Ostgut Ton, the record label and extended family of artists connected with Berlin super-club Berghain, is having quite the banner year. Berghain's profile is higher than ever, regularly used as synecdoche for the world of underground dance music by those who don't know anything else about it, and Ostgut Ton's most well-known artists, like Marcel Dettmann, are ruling the roost. Len Faki is one of Ostgut's lesser-known artists, but that's not for lack of talent. The German producer and DJ's credits run back to the mid '90s; he is, assuredly, one of the world's most reliable producers of “DJ tools” — industry jargon for techno tracks designed purely for the dancefloor. Listen to them and you'll know why — his productions are all muscle, with heavyweight percussion and driving synths. This marks his second appearance in SF; Robot Ears residents Javier Fabian, Louiv, and John Kaberna will open.
Studio 3AM presents Anaamnesis Release Party with Bleie, Cherushii, and more at Underground SF, 10 p.m.-2 a.m. Friday, Nov. 27. $5; undergroundsf.com
Studio 3AM occurs every third Friday at Underground SF, featuring producers and DJs from the extended 3AM Devices crew, a mostly-digital (the party released its first 12-inch this year) tech-house and techno label based here in San Francisco. This time around the party is celebrating the release of “Anaamnesis,” a new tune courtesy of local producer Bleie. It's a lovely, dreamy track — girded by a solid techno thump, it features a moody, swinging synthesizer that harks back to the days of “intelligent techno” yore. There's a spate of remixes included as well, from locals Cherushii, Blue Soul, and Menage A Moi; Cherushii's is the standout, properly raving up the original with a cut-up breakbeat and piano stabs. All of these aforementioned artists will be performing live sets, too, with the exception of Cherushii, on DJ duty. If you've found yourself wanting to explore San Francisco's local electronic music, this is a fine place to start.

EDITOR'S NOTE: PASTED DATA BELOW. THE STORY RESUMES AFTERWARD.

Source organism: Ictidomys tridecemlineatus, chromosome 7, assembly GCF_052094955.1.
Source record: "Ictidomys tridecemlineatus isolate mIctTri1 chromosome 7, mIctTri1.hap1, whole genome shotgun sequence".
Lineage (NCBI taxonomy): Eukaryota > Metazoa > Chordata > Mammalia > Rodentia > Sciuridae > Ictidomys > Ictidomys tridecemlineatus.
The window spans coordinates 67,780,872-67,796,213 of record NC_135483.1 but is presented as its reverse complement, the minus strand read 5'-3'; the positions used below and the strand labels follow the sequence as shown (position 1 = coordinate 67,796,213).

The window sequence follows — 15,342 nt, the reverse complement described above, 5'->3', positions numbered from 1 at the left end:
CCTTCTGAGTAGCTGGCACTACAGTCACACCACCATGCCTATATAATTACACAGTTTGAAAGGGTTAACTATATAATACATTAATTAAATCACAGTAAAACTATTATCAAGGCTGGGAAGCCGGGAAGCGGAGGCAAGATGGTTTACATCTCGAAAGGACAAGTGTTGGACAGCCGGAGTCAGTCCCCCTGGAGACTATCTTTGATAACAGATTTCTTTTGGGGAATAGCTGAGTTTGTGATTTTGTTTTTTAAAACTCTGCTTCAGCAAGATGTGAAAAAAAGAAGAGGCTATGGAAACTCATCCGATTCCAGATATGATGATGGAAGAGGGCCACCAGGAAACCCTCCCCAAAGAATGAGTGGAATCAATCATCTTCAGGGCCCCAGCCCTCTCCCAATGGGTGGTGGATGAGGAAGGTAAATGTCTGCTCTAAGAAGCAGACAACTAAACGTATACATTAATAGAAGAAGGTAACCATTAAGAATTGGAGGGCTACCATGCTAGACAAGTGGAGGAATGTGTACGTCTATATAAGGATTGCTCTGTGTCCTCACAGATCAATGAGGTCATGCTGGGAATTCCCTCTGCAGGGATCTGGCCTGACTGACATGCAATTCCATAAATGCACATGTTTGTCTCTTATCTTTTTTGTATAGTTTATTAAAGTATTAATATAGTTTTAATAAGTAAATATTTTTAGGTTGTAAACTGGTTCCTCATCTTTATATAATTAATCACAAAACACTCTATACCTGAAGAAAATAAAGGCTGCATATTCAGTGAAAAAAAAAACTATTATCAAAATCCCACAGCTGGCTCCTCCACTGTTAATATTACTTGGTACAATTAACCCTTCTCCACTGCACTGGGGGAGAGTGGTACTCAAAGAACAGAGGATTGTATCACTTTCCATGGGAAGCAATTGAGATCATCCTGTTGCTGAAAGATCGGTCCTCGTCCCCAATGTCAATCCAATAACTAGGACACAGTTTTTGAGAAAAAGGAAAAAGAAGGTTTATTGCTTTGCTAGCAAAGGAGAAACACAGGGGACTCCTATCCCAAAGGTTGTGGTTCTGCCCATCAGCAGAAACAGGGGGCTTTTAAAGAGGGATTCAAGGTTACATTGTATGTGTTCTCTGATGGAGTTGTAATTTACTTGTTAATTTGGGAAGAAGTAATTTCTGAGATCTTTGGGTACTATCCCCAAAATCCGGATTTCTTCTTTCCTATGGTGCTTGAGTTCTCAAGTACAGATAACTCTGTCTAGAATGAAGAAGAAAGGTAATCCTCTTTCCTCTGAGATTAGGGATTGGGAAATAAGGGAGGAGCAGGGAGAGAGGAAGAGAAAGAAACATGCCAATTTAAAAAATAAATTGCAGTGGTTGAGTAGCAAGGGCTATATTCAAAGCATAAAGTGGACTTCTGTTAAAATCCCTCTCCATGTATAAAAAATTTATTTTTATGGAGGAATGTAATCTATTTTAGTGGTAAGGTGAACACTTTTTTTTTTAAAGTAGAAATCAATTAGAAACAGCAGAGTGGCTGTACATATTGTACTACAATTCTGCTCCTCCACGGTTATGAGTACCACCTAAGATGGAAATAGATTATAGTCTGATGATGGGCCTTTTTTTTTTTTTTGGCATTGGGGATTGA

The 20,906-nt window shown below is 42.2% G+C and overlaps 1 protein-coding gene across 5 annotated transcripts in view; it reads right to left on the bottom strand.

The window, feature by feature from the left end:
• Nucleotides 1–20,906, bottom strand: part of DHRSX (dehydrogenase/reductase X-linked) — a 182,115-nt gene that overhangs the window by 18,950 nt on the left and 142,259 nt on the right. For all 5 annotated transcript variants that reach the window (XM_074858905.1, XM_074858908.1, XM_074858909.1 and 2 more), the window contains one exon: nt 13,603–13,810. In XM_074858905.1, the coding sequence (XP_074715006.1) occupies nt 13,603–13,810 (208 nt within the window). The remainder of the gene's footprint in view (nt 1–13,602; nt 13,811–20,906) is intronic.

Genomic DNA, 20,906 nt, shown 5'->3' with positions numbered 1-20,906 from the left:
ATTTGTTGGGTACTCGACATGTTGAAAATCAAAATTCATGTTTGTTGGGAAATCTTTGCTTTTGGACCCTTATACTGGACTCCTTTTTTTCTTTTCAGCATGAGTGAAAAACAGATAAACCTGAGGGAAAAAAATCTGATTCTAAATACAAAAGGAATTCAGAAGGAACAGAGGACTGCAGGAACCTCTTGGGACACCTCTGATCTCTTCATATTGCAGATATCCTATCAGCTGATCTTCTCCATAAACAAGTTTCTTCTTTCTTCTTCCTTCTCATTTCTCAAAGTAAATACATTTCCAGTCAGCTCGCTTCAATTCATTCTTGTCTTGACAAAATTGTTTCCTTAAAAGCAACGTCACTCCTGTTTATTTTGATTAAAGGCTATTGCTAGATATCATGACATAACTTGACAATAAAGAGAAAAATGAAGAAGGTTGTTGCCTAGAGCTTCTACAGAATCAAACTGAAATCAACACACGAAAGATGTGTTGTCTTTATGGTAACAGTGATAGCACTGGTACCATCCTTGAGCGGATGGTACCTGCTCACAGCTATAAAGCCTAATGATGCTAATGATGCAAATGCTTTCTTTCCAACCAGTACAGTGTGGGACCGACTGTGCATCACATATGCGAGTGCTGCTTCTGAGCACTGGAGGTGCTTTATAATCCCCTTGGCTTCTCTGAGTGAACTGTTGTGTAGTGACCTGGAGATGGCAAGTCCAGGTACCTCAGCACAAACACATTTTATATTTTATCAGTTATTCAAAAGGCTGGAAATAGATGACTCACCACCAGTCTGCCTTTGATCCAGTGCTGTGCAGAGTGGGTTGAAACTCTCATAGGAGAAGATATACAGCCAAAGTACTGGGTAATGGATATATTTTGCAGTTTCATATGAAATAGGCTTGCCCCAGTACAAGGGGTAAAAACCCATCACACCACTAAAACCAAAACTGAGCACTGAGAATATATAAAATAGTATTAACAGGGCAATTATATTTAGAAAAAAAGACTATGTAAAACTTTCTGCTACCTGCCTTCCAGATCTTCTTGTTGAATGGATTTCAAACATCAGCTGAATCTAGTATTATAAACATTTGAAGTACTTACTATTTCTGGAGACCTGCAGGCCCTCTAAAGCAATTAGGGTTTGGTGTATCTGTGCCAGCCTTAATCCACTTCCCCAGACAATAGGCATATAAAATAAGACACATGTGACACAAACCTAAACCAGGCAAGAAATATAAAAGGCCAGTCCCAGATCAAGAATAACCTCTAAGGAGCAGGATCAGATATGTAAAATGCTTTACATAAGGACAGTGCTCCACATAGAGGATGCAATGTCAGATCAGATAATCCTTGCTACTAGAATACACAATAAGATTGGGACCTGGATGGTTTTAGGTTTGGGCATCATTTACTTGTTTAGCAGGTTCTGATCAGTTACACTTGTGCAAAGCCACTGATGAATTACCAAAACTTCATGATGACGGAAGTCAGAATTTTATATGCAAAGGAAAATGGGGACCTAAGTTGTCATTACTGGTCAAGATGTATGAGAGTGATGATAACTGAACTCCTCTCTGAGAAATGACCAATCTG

As You Like It featuring Nick Höppner, Cherushii, and more at Monarch, 9:30 p.m.-4 a.m. Saturday, Nov. 28. $10-$20; monarchsf.com
This weekend, there's not one, but two key Ostgut Ton artists visiting San Francisco. (Just another weekend in SF, you know.) Until two years ago, Nick Höppner was the man behind the reins of the Ostgut Ton record label, managing all its operations. He's also, of course, a DJ and producer, and has been part of the Ostgut family since the beginning. Unlike others in the Ostgut roster who produce and DJ pounding, heavy techno, Höppner is a DJ who appreciates subtlety — the tracks he selects tend to be nebulous, interstitial ones that can't easily be pinned down as “techno” or “house” — and that's why he's one of Ostgut's most interesting figures. Also on board is SF producer Cherushii, who has been producing gorgeous rave-flavored house music for some time now; she's one of the Bay's finest live performers. Peerless selector Tyrel Williams joins Mike Gushansky on warmup duty.